Association of Healthy Lifestyles With Risk of Alzheimer Disease and Related Dementias in Low-Income Black and White Americans

Association of Healthy Lifestyles With Risk of Alzheimer Disease and Related Dementias in Low-Income Black and White Americans
Publication type
Journal Article
Year of Publication
E944 - E953
Date published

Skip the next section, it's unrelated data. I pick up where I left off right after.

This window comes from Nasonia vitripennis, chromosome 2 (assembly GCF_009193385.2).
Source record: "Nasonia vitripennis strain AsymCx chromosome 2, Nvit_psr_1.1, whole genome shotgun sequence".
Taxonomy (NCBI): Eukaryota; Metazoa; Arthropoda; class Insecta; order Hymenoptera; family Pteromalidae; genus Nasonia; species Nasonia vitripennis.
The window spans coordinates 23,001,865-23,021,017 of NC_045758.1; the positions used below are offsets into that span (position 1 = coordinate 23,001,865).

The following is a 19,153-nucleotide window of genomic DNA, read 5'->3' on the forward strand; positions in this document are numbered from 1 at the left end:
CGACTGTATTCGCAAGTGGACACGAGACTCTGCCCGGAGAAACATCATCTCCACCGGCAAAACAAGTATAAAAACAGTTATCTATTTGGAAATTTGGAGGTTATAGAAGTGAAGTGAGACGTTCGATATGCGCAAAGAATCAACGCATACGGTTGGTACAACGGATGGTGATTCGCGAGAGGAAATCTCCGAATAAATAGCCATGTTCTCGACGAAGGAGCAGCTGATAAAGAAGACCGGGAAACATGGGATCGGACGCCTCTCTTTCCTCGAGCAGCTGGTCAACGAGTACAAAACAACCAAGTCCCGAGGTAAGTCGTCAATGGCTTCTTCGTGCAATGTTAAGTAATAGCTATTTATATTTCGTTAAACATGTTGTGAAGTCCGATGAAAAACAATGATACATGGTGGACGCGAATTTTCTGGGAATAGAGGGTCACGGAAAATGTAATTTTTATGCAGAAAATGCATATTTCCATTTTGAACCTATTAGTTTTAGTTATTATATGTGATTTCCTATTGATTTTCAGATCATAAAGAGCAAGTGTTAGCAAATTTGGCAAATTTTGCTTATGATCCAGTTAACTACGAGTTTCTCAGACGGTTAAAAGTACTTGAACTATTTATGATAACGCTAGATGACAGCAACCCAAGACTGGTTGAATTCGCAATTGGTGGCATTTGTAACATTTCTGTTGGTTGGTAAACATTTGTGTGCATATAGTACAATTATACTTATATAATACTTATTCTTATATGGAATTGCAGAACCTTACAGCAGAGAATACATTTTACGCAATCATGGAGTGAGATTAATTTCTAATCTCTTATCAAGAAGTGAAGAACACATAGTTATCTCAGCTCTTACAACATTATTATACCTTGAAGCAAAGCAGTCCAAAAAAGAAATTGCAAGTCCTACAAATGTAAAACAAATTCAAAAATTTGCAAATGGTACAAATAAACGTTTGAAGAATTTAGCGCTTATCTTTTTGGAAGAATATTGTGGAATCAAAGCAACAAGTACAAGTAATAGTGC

Background and ObjectivesAlthough the importance of healthy lifestyles for preventing Alzheimer disease and related dementias (ADRD) has been recognized, epidemiologic evidence remains limited for non-White or low-income individuals who bear disproportionate burdens of ADRD. This population-based cohort study aims to investigate associations of lifestyle factors, individually and together, with the risk of ADRD among socioeconomically disadvantaged Americans.MethodsIn the Southern Community Cohort Study, comprising two-thirds self-reported Black and primarily low-income Americans, we identified incident ADRD using claims data among participants enrolled in Medicare for at least 12 consecutive months after age 65 years. Five lifestyle factors - tobacco smoking, alcohol consumption, leisure-time physical activity (LTPA), sleep hours, and diet quality - were each scored 0 (unhealthy), 1 (intermediate), or 2 (healthy) based on the health guidelines. A composite lifestyle score was created by summing all scores. Cox regression was used to estimate hazard ratios (HRs, 95% CIs) for incident ADRD, treating death as a competing risk.ResultsWe identified 1,694 patients with newly diagnosed ADRD among 17,209 participants during a median follow-up of 4.0 years in claims data; the mean age at ADRD diagnosis was 74.0 years. Healthy lifestyles were individually associated with an 11%-25% reduced risk of ADRD: multivariable-adjusted HR (95% CI) was 0.87 (0.76-0.99) for never vs current smoking, 0.81 (0.72-0.92) for low-to-moderate vs no alcohol consumption, 0.89 (0.77-1.03) for ≥150 minutes of moderate or ≥75 minutes of vigorous LTPA each week vs none, 0.75 (0.64-0.87) for 7-9 hours vs >9 hours of sleep, and 0.85 (0.75-0.96) for the highest vs lowest tertiles of the Healthy Eating Index. The composite lifestyle score showed a dose-response association with up to 36% reduced risk of ADRD: multivariable-adjusted HRs (95% CIs) across quartiles were 1 (ref), 0.88 (0.77-0.99), 0.79 (0.70-0.90), and 0.64 (0.55-0.74); p trend <0.001. The beneficial associations were observed regardless of participants' sociodemographics (e.g., race, education, and income) and health conditions (e.g., history of cardiometabolic diseases and depression).DiscussionOur findings support significant benefits of healthy lifestyles for ADRD prevention among socioeconomically disadvantaged Americans, suggesting that promoting healthy lifestyles and reducing barriers to lifestyle changes are crucial to tackling the growing burden and disparities posed by ADRD.